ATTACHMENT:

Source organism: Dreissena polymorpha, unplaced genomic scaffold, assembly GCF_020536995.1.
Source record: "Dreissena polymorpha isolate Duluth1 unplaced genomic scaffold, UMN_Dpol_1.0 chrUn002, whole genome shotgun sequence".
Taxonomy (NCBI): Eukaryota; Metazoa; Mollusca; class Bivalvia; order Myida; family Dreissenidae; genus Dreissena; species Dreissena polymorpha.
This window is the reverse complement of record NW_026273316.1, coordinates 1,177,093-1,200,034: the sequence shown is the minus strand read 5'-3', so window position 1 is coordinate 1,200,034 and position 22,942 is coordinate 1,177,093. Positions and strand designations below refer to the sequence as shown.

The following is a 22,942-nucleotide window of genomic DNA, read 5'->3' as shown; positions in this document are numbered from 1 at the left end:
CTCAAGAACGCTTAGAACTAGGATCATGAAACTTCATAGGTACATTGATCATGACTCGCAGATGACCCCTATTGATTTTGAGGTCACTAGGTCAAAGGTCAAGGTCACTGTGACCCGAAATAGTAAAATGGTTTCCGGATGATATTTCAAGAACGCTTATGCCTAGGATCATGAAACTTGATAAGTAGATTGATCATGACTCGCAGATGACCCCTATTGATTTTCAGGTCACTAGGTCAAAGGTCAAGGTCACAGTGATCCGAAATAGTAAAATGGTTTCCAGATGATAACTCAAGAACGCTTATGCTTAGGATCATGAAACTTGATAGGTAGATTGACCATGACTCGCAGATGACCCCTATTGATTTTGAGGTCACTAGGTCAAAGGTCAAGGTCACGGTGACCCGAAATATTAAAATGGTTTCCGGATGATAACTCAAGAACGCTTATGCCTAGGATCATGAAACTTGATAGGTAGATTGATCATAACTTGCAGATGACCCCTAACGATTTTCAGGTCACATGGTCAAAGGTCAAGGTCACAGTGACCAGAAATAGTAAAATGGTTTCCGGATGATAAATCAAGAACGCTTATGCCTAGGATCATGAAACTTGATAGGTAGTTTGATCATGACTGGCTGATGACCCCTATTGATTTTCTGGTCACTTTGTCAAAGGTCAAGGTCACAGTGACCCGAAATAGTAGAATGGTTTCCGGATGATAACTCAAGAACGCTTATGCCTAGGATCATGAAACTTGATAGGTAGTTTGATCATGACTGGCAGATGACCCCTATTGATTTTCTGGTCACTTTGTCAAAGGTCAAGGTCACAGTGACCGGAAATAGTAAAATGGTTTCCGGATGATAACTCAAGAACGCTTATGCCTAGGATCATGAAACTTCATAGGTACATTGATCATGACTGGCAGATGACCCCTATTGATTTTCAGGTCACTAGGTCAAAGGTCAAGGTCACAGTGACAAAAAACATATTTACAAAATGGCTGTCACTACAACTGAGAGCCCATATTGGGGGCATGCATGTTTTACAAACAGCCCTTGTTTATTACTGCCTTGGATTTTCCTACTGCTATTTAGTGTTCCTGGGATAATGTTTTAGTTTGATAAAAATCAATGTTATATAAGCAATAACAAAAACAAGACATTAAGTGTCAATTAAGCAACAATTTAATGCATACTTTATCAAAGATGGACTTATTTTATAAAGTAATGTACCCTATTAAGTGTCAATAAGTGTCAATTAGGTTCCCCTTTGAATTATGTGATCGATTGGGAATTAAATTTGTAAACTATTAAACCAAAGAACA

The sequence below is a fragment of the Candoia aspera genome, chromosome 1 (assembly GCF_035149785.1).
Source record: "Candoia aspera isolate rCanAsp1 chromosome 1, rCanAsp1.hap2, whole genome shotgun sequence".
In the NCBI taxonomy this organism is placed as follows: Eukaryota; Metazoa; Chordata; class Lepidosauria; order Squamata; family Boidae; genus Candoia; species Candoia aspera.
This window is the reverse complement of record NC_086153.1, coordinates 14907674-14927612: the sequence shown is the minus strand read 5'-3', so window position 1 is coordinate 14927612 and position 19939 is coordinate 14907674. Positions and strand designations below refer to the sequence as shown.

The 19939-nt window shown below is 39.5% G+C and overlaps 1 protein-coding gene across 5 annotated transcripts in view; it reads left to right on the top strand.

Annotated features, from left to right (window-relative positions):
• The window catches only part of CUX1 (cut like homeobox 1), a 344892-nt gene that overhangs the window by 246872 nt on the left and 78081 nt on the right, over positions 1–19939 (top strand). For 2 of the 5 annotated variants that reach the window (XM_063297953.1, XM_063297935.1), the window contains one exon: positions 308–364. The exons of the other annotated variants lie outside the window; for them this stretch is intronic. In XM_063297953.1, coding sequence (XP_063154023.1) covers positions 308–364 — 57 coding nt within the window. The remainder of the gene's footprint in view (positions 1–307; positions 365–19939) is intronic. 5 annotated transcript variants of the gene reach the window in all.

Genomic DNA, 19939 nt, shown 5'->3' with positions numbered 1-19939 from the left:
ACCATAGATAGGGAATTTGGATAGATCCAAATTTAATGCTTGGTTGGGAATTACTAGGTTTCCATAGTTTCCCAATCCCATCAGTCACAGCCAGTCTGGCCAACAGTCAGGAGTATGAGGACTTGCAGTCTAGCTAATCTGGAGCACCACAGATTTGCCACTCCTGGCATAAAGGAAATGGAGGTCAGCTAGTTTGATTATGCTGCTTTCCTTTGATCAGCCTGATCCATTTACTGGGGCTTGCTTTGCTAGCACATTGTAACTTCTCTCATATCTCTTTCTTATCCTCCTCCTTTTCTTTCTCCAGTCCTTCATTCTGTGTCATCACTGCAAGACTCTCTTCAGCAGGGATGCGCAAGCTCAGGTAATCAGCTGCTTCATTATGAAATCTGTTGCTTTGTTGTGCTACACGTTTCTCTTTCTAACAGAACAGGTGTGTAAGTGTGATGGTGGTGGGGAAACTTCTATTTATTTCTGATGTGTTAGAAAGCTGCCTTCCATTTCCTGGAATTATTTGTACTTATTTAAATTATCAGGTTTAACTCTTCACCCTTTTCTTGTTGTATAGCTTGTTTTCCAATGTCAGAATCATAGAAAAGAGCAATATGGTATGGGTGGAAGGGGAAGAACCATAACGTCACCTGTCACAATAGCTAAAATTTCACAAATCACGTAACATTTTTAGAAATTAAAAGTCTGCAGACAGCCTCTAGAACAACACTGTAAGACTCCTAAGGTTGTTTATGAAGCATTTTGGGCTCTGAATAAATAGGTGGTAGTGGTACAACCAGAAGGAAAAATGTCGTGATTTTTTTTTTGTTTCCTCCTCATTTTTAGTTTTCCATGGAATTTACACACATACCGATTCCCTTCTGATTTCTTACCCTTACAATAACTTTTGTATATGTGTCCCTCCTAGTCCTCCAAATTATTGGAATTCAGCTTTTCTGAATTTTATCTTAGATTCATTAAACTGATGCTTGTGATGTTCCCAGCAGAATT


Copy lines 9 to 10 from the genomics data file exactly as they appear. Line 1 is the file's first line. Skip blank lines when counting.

In the NCBI taxonomy this organism is placed as follows: Eukaryota; Metazoa; Chordata; class Lepidosauria; order Squamata; family Boidae; genus Candoia; species Candoia aspera.
This window is the reverse complement of record NC_086153.1, coordinates 14907674-14927612: the sequence shown is the minus strand read 5'-3', so window position 1 is coordinate 14927612 and position 19939 is coordinate 14907674. Positions and strand designations below refer to the sequence as shown.